An interview with Dr. William Thies, chief medical and scientific officer for the Alzheimer’s Association.
In the spring of 2011, the National Institute on Aging and the Alzheimer’s Association announced a new pre-clinical stage of Alzheimer’s Disease, marking the first change in the definition of the illness in 27 years. The announcement grows out of evidence that plaques and tangles characteristic of Alzheimer’s Disease begin to form in the brain years before the patient shows any symptoms. The new definition raises the tantalizing possibility of developing treatments that could delay or halt the progression of the illness before the brain is compromised. BeClose.com spoke with Dr. William Thies, chief medical and scientific officer for the Alzheimer’s Association, about the impact of this new definition both today and in the future.
Q: If there are no symptoms, why is it important to identify this very early phase of Alzheimer’s?
A: There is the feeling in the field that by the time someone has become demented, it’s too late to treat them. What we’re beginning to see is the evolution of a picture that is a lot like that of other diseases with a long onset. For example, at one time, people defined heart attack as the event that happened when the coronary artery was blocked. But the real success in treatment came when it was realized that the pathology for heart attack appeared many years before a heart attack occurred. We now know that if you treat the sclerosis that underlies the problem, you can prevent a heart attack from ever occurring.
Q: Can you get tested for pre-clinical Alzheimer’s at this point?
A: No, you can’t go to your local doc and say, I’d like to get this particular cerebro-spinal fluid test; it’s just not commercially available. That said, it may be possible that amyloid imaging, which is a way of using a PET scanner to take a picture of the amount of beta amyloid in an individual’s brain, will become publicly available in a relatively short period of time. A few months maybe. However, for consumers, there’s no point in doing the testing unless there are good treatment options.
Q: What are some of the most promising avenues of research into future treatments?
A: Many of the therapies being tested have the potential to limit the accumulation of beta amyloid. This is a polypeptide chain that exists naturally in the brain, but develops two extra amino acids as some people age. This substance starts to accumulate in the brain. We know from experiments that beta amyloid is toxic to brain cells. Many feel that if you could limit that accumulation of toxin, you could limit the course of Alzheimer’s Disease.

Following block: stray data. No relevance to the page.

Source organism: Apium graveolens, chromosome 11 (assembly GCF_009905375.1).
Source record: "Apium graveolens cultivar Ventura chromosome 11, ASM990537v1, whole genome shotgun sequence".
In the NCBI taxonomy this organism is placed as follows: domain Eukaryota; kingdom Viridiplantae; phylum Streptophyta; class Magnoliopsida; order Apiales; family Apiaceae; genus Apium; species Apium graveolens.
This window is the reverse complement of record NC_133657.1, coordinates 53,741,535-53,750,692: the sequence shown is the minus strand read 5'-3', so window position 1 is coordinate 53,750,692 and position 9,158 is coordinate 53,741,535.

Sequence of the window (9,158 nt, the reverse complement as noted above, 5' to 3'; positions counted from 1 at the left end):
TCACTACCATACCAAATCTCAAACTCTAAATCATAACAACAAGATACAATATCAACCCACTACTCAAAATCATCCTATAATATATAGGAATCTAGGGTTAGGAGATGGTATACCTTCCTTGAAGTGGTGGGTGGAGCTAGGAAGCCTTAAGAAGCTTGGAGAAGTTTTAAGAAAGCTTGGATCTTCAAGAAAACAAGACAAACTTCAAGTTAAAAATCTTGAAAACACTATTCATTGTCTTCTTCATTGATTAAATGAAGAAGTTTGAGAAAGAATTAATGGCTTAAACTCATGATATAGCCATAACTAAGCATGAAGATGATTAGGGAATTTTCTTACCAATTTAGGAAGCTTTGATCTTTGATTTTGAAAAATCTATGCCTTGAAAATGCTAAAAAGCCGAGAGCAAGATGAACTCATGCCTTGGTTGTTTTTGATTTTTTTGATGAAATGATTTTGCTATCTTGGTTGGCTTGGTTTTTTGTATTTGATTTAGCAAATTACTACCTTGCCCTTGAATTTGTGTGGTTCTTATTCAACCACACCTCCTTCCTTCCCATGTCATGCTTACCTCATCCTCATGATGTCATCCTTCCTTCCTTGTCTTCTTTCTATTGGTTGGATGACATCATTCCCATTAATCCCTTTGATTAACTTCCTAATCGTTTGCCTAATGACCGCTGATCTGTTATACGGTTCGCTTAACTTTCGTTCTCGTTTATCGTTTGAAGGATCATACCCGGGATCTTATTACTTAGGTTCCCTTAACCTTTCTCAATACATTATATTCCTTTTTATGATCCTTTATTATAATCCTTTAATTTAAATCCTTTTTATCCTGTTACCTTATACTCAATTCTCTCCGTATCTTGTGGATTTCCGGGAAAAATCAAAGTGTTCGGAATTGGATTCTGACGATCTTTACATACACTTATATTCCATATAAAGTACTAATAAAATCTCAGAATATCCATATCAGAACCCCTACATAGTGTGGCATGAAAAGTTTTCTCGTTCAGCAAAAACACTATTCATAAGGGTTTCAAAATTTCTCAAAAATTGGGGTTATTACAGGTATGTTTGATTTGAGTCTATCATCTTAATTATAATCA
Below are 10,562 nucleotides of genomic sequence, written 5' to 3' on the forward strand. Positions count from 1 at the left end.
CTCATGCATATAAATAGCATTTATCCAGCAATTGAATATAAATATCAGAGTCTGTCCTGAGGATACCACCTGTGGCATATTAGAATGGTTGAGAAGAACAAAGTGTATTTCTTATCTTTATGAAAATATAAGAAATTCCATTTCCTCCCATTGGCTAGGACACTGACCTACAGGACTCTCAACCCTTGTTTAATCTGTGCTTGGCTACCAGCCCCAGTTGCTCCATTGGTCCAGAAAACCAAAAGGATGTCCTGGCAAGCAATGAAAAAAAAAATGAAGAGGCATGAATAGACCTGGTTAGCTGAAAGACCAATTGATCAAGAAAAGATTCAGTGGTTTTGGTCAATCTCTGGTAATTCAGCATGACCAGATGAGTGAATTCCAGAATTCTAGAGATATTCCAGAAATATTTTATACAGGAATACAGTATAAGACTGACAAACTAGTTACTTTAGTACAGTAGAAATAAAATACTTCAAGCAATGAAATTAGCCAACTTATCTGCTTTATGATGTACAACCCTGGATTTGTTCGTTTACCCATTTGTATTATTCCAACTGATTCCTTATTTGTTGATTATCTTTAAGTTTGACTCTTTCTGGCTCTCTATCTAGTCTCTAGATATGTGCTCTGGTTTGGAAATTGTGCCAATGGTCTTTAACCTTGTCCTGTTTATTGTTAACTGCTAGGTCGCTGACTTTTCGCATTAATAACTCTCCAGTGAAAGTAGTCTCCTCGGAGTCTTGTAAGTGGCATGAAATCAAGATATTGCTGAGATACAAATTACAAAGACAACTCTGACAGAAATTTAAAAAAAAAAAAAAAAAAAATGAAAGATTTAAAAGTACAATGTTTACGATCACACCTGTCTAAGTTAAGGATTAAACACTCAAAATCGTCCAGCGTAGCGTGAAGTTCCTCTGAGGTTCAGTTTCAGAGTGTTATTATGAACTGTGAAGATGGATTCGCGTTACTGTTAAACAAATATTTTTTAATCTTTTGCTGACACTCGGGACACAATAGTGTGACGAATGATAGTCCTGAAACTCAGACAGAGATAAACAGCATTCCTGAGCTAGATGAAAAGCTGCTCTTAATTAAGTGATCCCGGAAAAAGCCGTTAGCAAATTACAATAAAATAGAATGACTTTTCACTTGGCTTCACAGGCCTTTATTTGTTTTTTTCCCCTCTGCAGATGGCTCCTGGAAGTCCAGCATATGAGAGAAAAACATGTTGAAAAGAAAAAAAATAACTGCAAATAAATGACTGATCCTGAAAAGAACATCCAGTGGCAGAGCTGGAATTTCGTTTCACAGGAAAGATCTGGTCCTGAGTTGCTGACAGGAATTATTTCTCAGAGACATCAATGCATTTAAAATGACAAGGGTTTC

Q: How would a potential drug work?
A: You can either get the brain to make less amyloid or get rid of more. It’s not exactly rocket science. Two drugs are currently being tested at phase III level—these are the big trials necessary to get permission from the FDA to sell the drug. Being in phase III doesn’t mean that the drug is effective. Still, we can at least imagine a time when they might be available in your medicine cabinet. So that’s one promising area.
Q: Any others?
A: Some data says that if you drink more red wine you tend to have less Alzheimer’s Disease disease, so that track of epidemiological information has led us to resveratrol, an antioxidant found in grape skins. There’s also a blood product called IVIG (intravenous immunoglobin), which is being tested at phase III level. All of those are promising.
Q: But all this is far off. Without a cure, what’s the benefit of knowing you have this devastating illness in your future?
A: The Alzheimer’s Association has encouraged early diagnosis for years, not so much for the medical care you can receive, but rather for your ability to learn about the disease and prepare for the future. If you have a goal to travel around the world, for example, and if we have an effective biomarker that could let you know years in advance, you might want to take that trip a bit sooner while you’re still able. You’d certainly want to create powers of attorney so that your healthcare and estate planning would be handled as you wish.
Q: What about the impact for family members and potential caregivers?
A: It’s a chance for education. One of the things people don’t recognize is that people in early stage dementia get victimized by society. For example, they don’t remember they just bought a new car, so they go out and buy another one. Family members can help protect them from harm. Another benefit is understanding that Alzheimer’s changes peoples’ personality. This can be devastating to family members who mistakenly believe that mom or dad, in expressing hostility or anger, is revealing true opinions they’d been hiding for years. So the value of an early diagnosis will be able to stand on its own even with the limits of what we know today. And certainly knowing that better medications are coming, it takes on an even greater purpose.
Steven Slon is the Editorial Director for The Saturday Evening Post. He writes a regular column about aging and caregiving for http://www.BeClose.com, in which this article first appeared.